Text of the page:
Symbols of the Four Evangelists
compiled by Felix Just, S.J., Ph.D.

Christian tradition has long connected the authors of the four canonical Gospels (Matthew, Mark, Luke, John) with the four "living creatures" that surround God's throne, as described in Rev 4:7, in the following pairs:

Matthew = Human/Angel Mark = Lion Luke = Ox John = Eagle

(These four small stained glass windows were designed by artist Pat Haegar of San Jose, CA.)
(They are located near the altar of Our Lady of Mercy Parish, Daly City, CA -- used here with permission.)

However, various traditions about four heavenly creatures, are already found in several older biblical texts:

Moreover, early Christian writers connected the four evangelists with the four living creatures in various combinations:
Early Christian Author Human/Angel Lion Ox Eagle
St. Irenaeus of Lyons Matthew John Luke Mark
St. Augustine of Hippo Mark Matthew Luke John
Pseudo-Athanasius Matthew Luke Mark John
St. Jerome Matthew Mark Luke John
Click on the  authors'  names  above to read the full texts.

The four "living creatures" (not to be confused with other "beasts" in the Book of Revelation) have captured the imaginations of Christian artists throughout the centuries. The following links are just some of the artistic depictions available on the Internet:

The Symbols of all Four Evangelists together:

My Photos:

Depictions in Ancient and Medieval Art available on the Internet:

Depictions in Modern Art available on the Internet:

Individual Depictions of St. Mark and/or the Lion:

Individual Depictions of St. Matthew and/or the Angel/Human:

Individual Depictions of St. Luke and/or the Ox:

Individual Depictions of St. John and/or the Eagle:

(Note: If you know of other images or sites, please e-mail (replacing --at-- with @) so that I can add them to this growing list. Thanks!)

General Information on the Four Gospels:

Biblical and other Ancient Texts related to the Four Living Creatures

Rev 4:5-11 (NRSV)
"Coming from the throne are flashes of lightning, and rumblings and peals of thunder, and in front of the throne burn seven flaming torches, which are the seven spirits of God; 4:6 and in front of the throne there is something like a sea of glass, like crystal. Around the throne, and on each side of the throne, are four living creatures, full of eyes in front and behind: 4:7 the first living creature like a LION, the second living creature like an OX, the third living creature with a face like a HUMAN face, and the fourth living creature like a flying EAGLE. 4:8 And the four living creatures, each of them with six wings, are full of eyes all around and inside. Day and night without ceasing they sing, "Holy, holy, holy, the Lord God the Almighty, who was and is and is to come." 4:9 And whenever the living creatures give glory and honor and thanks to the one who is seated on the throne, who lives forever and ever, 4:10 the twenty-four elders fall before the one who is seated on the throne and worship the one who lives forever and ever; they cast their crowns before the throne, singing, 4:11 "You are worthy, our Lord and God, to receive glory and honor and power, for you created all things, and by your will they existed and were created."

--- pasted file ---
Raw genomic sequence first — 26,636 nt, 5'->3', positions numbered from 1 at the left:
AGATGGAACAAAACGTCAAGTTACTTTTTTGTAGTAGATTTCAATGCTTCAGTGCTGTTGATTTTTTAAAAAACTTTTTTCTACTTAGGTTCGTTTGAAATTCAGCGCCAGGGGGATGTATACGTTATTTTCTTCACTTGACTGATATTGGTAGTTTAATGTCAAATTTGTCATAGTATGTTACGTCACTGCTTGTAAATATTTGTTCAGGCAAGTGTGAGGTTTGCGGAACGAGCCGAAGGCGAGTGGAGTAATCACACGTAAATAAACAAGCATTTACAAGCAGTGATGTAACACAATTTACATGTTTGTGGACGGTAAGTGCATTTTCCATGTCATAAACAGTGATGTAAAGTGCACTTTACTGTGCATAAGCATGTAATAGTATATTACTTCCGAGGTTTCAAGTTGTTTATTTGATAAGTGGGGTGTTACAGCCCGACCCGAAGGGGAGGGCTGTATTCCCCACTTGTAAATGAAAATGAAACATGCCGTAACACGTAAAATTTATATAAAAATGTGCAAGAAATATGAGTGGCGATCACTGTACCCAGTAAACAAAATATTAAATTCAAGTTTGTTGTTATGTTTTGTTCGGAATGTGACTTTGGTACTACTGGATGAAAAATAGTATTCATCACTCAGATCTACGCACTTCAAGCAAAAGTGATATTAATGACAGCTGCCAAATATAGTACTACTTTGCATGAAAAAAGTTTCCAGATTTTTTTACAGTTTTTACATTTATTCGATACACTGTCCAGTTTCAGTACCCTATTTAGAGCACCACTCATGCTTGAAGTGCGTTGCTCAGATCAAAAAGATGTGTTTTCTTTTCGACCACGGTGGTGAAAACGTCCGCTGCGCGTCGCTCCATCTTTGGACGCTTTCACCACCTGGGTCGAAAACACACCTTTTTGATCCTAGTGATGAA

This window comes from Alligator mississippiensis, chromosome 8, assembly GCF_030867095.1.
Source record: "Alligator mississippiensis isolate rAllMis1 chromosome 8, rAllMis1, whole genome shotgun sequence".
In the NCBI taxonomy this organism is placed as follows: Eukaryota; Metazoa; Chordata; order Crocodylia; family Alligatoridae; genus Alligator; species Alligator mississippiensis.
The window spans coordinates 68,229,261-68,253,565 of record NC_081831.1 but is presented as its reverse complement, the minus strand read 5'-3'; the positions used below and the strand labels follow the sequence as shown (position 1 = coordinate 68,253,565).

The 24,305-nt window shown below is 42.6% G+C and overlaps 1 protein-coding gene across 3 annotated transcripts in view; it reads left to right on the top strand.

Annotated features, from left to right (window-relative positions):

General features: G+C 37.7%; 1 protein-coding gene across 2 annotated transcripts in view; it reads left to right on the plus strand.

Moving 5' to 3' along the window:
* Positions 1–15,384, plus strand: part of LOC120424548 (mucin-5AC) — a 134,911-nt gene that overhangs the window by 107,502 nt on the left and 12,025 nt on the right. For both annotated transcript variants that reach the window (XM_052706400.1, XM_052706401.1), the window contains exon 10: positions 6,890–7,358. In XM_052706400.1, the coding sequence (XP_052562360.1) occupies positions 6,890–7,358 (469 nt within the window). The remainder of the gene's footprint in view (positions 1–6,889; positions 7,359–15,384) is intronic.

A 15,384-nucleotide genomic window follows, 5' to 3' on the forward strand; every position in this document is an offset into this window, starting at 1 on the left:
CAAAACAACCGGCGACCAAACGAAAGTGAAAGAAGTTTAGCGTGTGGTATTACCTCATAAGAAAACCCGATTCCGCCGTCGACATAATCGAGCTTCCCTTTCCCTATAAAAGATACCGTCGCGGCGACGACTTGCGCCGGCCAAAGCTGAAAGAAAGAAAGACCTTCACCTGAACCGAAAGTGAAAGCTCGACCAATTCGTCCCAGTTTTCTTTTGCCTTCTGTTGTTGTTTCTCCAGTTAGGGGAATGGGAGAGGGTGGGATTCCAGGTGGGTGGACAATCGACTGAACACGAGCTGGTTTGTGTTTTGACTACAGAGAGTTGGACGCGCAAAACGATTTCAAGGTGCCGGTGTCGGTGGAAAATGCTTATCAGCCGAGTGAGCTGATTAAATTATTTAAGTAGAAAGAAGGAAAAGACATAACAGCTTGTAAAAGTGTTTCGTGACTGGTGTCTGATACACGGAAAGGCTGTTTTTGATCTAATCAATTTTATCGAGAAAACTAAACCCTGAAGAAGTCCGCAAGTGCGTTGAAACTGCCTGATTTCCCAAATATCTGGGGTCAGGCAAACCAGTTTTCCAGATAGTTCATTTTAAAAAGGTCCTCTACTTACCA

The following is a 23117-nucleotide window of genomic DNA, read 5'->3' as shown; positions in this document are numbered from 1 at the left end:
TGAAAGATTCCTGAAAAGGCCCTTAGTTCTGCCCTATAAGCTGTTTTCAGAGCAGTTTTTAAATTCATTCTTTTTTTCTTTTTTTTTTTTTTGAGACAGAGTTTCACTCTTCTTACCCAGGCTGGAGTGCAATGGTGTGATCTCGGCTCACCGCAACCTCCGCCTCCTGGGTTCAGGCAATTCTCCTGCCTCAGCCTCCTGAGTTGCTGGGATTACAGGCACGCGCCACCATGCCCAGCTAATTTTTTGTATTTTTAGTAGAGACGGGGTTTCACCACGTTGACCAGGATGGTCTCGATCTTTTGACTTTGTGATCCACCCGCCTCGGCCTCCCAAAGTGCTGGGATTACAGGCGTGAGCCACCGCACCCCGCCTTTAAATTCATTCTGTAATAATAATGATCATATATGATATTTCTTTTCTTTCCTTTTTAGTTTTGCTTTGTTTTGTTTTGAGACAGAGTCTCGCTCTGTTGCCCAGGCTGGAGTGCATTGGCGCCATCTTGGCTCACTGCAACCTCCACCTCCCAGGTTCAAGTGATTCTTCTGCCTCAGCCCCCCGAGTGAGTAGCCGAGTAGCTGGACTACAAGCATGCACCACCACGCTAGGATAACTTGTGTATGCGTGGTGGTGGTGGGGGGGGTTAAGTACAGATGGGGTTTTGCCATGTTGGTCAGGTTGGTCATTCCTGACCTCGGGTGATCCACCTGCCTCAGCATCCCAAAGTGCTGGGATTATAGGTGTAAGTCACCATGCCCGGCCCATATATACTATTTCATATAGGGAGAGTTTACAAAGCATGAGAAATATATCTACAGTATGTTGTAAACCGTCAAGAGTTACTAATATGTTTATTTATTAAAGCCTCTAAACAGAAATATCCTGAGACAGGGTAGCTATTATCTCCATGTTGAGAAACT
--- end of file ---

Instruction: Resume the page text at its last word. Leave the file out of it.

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Ezekiel 1:1-14 (NRSV)
"In the thirtieth year, in the fourth month, on the fifth day of the month, as I was among the exiles by the river Chebar, the heavens were opened, and I saw visions of God. 1:2 On the fifth day of the month (it was the fifth year of the exile of King Jehoiachin), 1:3 the word of the LORD came to the priest Ezekiel son of Buzi, in the land of the Chaldeans by the river Chebar; and the hand of the LORD was on him there. 1:4 As I looked, a stormy wind came out of the north: a great cloud with brightness around it and fire flashing forth continually, and in the middle of the fire, something like gleaming amber. 1:5 In the middle of it was something like four living creatures. This was their appearance: they were of human form. 1:6 Each had four faces, and each of them had four wings. 1:7 Their legs were straight, and the soles of their feet were like the sole of a calf's foot; and they sparkled like burnished bronze. 1:8 Under their wings on their four sides they had human hands. And the four had their faces and their wings thus: 1:9 their wings touched one another; each of them moved straight ahead, without turning as they moved. 1:10 As for the appearance of their faces: the four had the face of a HUMAN being, the face of a LION on the right side, the face of an OX on the left side, and the face of an EAGLE; 1:11 such were their faces. Their wings were spread out above; each creature had two wings, each of which touched the wing of another, while two covered their bodies. 1:12 Each moved straight ahead; wherever the spirit would go, they went, without turning as they went. 1:13 In the middle of the living creatures there was something that looked like burning coals of fire, like torches moving to and fro among the living creatures; the fire was bright, and lightning issued from the fire. 1:14 The living creatures darted to and fro, like a flash of lightning."
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Ezekiel 10:1-22 (NRSV)